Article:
There are moments, inevitably, where the rawness of Osborne’s writing comes through: ‘What is it you want?’ asks Dilys, the Prossers’ servant girl at the heart of the play’s tragic twist; ‘A little beauty in an ugly world,’ says Huw, guilty of writing poetry described by his father and Mr Gruffuydd, the minister, as ‘vile filth’. ‘The way of the flesh is the way of weakness,’ Mr Prosser contends, warning his son against ‘damn fool impulses.’ Diagnosing him variously as ‘possessed’ or ‘mad’ or ‘wicked’ or ‘soft in the head’ – a lovely example of Osborne’s early immersion in south Wales – the other characters all seek to label Huw, sometimes physically surrounding him while he holds his head in enraged frustration.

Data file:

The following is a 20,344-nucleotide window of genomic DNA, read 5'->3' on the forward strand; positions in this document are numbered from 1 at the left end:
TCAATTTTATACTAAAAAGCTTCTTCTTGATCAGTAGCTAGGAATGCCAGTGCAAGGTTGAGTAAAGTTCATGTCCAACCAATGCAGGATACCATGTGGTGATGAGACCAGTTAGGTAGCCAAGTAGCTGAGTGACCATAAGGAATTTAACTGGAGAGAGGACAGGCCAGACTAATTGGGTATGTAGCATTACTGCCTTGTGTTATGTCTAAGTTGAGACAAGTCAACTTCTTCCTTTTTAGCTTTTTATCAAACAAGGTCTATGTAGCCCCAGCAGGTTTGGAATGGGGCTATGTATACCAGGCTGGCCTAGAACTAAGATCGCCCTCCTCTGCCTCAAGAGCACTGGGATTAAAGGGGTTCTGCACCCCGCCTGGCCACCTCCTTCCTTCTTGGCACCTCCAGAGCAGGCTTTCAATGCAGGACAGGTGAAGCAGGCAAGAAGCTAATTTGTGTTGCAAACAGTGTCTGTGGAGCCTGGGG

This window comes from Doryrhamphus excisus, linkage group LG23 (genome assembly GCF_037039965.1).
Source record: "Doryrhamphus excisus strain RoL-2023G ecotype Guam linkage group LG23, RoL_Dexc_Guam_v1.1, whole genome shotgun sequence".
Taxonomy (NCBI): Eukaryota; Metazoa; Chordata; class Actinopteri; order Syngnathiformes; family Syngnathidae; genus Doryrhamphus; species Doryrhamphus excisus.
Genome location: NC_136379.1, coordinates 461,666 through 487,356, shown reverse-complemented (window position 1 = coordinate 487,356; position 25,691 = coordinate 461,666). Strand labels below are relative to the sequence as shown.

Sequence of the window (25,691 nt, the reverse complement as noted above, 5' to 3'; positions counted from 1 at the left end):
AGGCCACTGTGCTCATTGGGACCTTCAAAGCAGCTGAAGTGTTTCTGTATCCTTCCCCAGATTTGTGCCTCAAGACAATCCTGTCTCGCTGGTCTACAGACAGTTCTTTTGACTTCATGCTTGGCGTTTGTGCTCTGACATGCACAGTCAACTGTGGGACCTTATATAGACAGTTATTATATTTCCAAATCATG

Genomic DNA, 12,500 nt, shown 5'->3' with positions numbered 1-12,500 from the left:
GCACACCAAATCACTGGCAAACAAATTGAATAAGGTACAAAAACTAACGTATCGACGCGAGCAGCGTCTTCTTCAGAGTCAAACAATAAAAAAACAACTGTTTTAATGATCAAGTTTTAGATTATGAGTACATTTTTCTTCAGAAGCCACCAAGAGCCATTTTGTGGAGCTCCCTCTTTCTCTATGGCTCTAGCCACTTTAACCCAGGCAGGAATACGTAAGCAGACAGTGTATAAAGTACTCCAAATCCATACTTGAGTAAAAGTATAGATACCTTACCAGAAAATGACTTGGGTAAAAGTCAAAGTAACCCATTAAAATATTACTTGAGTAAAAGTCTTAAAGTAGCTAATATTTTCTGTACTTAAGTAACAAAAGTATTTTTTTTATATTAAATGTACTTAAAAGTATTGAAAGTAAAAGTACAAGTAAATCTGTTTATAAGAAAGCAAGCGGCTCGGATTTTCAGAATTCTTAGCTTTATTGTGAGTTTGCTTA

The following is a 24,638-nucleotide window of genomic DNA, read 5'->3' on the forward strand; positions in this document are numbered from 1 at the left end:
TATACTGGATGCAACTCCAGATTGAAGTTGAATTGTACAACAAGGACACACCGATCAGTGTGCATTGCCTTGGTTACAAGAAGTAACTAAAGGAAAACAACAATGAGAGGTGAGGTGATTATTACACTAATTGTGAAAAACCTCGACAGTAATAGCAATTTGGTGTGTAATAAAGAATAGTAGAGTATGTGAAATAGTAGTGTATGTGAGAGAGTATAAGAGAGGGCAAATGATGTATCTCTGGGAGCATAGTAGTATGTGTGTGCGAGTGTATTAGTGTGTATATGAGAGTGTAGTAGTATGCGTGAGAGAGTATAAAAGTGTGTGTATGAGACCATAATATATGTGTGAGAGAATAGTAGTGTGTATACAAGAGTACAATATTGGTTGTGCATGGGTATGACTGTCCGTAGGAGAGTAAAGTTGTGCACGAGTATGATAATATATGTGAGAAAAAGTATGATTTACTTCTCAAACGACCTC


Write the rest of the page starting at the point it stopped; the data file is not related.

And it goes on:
Osborne recounts his experiences of Wales – his mother was Welsh – in his autobiography. On the evidence of this play, you feel he must have experienced those stifling aspects of mid twentieth century valleys’ life occupied not with religion but with sin. The outside world is represented by the impression of a colourless day of wind and rain, the view through the window a single leafless tree. The sterility indoors is hardly alleviated and the intense realism of the set creates a claustrophobic atmosphere, a perfect way of emphasizing Huw’s aliveness in the face of the dead world that surrounds him. It is telling that when people leave the household it is to deal with a death or sing at a chapel choir festival on a makeshift stage made of coffin lids. This is recounted humorously but the implication is clear: this is a society far too concerned with the next life to be bothered looking after the weak and vulnerable in this. Even at this tender age, Osborne’s anger was impeccably directed; the censors didn’t pull the play for nothing, and NTW would not have been able to stage this production had not the sole surviving dog-eared copy turned up in the Lord Chamberlain’s archive in 2008. Despite the existentialist debate at the dinner table, it is left to the ironic wisdom of Mrs Evans to deliver the sucker punch where religion is concerned: ‘You can’t be religious all the time, can you?’